Once again, I find myself strolling through the mall, and a couple walks out of the calendar shop behind me... she is arguing that some friend of theirs spend over $400 taking them to dinner, and the least they could do was buy him a calendar.  He was replying that he was not going to spend that much money, but that they would come back next weekend, after Christmas, and buy it for half price, while she continued to argue that they would only be saving a couple of dollars.  What a remarkable, yet entirely too-common theme we hear every year.  I find myself falling back to a phrase heard in Trans-Siberian Orchestra's "Father, Son, and Holy Ghost," "...and Christ and Confucius, with all their words useless; we quote them in fractions but not with our actions..."  and I wonder, how far are we willing to go in our crazy lives to buy gifts for others but not for the joy of giving, as made evident by stream of "God damn-it"s and continued not exactly celebrational cries of "Jesus Christ!" So many people seem to put themselves through that only out of the eager expectation that the gift they expect to receive should out-perform the little trinket they plan to share.  The parade continues, full of people checking their own lists, looking for the best bargain, and off in the distance, a child crying, "Mommy, I just want to see Santa!!!"

Having found my present, I return home, still hearing in my mind the child crying, "Santa, I want to see Santa."  The thought of a little one whose need to share his want for that bright red fire truck, or the talking doll, or the shiny tri-cycle with flowing streamers continues to haunt me as I check my own list of what few gifts I did buy.  After some thought, it occurs to me that Santa is more real to the children because of the nature of the need for that one special toy, but yet, Santa, we know, is simply a metaphor for us to simply the relation of Christ to the rest of us to the understanding of a child, to receive a gift when only milk and cookies are expected in return.  And regardless of one's understanding in God, Karma, the Universe, or what have you, the gifts we receive are clearly given, and not even milk and cookies are expected in return.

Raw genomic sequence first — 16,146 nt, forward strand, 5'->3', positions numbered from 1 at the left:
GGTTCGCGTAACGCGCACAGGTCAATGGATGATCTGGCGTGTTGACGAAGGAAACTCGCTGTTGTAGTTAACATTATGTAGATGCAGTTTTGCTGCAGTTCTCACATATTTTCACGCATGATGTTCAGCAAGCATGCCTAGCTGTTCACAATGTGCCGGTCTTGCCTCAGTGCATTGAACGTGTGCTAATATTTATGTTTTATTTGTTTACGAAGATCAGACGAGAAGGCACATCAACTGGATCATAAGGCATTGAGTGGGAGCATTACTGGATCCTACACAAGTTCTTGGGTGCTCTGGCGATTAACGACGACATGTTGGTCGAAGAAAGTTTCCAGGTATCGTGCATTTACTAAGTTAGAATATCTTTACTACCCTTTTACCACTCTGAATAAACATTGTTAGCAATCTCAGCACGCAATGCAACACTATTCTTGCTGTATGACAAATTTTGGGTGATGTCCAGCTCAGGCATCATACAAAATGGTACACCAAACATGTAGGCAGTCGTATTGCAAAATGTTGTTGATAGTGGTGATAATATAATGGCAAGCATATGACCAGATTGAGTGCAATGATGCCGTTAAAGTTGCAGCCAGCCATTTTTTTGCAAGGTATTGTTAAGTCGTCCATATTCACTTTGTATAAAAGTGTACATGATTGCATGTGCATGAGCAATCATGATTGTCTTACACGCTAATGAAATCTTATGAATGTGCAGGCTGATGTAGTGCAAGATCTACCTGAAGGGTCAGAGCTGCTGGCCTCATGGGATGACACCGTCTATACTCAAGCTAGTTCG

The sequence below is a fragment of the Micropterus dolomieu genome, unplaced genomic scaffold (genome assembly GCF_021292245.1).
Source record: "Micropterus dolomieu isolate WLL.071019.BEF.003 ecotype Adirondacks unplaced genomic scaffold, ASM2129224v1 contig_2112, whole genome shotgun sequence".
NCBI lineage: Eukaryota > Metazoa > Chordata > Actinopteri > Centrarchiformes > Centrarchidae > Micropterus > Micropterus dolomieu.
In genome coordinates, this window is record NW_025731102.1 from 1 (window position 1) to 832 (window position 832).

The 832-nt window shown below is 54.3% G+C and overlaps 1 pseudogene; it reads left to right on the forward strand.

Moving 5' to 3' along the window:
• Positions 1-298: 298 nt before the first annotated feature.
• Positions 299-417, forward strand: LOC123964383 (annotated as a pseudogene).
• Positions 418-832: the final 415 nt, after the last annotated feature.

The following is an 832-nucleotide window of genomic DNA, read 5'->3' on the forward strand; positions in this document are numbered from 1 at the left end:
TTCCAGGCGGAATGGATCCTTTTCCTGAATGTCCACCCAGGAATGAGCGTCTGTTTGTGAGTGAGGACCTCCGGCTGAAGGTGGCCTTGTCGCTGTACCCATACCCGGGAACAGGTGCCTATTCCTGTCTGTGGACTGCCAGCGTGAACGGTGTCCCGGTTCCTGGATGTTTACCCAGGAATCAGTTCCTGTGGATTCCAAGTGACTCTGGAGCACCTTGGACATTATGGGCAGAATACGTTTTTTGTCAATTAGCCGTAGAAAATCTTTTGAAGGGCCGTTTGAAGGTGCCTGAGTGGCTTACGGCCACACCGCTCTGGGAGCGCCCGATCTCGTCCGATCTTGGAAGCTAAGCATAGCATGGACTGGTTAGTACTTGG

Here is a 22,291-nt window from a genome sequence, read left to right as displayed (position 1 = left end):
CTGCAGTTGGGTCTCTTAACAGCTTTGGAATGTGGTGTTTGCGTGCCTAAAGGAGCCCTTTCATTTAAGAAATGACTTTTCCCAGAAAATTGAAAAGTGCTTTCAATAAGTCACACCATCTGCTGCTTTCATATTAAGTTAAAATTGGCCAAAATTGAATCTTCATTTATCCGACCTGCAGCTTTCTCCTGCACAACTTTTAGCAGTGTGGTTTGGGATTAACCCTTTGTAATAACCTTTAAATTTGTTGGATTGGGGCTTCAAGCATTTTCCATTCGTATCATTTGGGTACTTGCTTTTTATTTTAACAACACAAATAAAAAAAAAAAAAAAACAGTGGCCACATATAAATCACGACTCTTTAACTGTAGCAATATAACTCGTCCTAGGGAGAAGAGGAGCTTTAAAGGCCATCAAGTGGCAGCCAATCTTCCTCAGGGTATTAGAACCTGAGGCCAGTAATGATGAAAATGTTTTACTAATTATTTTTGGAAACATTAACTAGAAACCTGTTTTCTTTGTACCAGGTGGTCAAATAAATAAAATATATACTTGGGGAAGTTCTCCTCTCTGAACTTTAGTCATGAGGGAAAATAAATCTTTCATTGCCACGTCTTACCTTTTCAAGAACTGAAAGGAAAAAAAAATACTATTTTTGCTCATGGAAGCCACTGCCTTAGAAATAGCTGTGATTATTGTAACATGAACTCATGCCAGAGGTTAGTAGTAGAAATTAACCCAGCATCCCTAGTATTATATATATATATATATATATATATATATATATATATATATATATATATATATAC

Is a child's quest for Santa any different than our individual quest for happiness? But if Santa is a metaphor to give to children to represent Christ, then perhaps, too, must children's needs to ask Santa for gifts a metaphor for us, to show us the needs to share our gifts with those around us?  And that if so, then it is by sharing these gifts we have in abundance from whatever universal surge created us that the people around us receive their gifts? Are we conduits between life and each other? Perhaps this child's need for Santa's gifts is the mirror of life's needs that we share it's gifts with others, and symmetrically, that we then receive our gifts?

My ..... what should I call it... my prayer?.... my dream?.... my hope?.... for us all is not that we get the gifts we wanted or that we find toys (or even coal) in our stockings.  Instead, that we rejoin the long-lost childhood quest for Santa, to leap into a lap and share the love of a toy, if not a lost memory or loved one.  While the children of Connecticut might not understand our bickering views on the "adult world," perhaps they might better appreciate seeing us rejoin them in their world, and show all of our children that we don't all have to agree, but we do all have to play nicely together.

I place the few presents under the "tree" I have decorated, and I look at it all, oblong, tilted, and wrong in so very many artistically failed ways, and I see that despite it's many (oh so many) awkward failings, one thing is needed.  It took some digging, one box, then another, but at long last I find it, and placed as prominently and conspicuously as possible, my tree, tonight, says, "here is Santa."

My funny little tree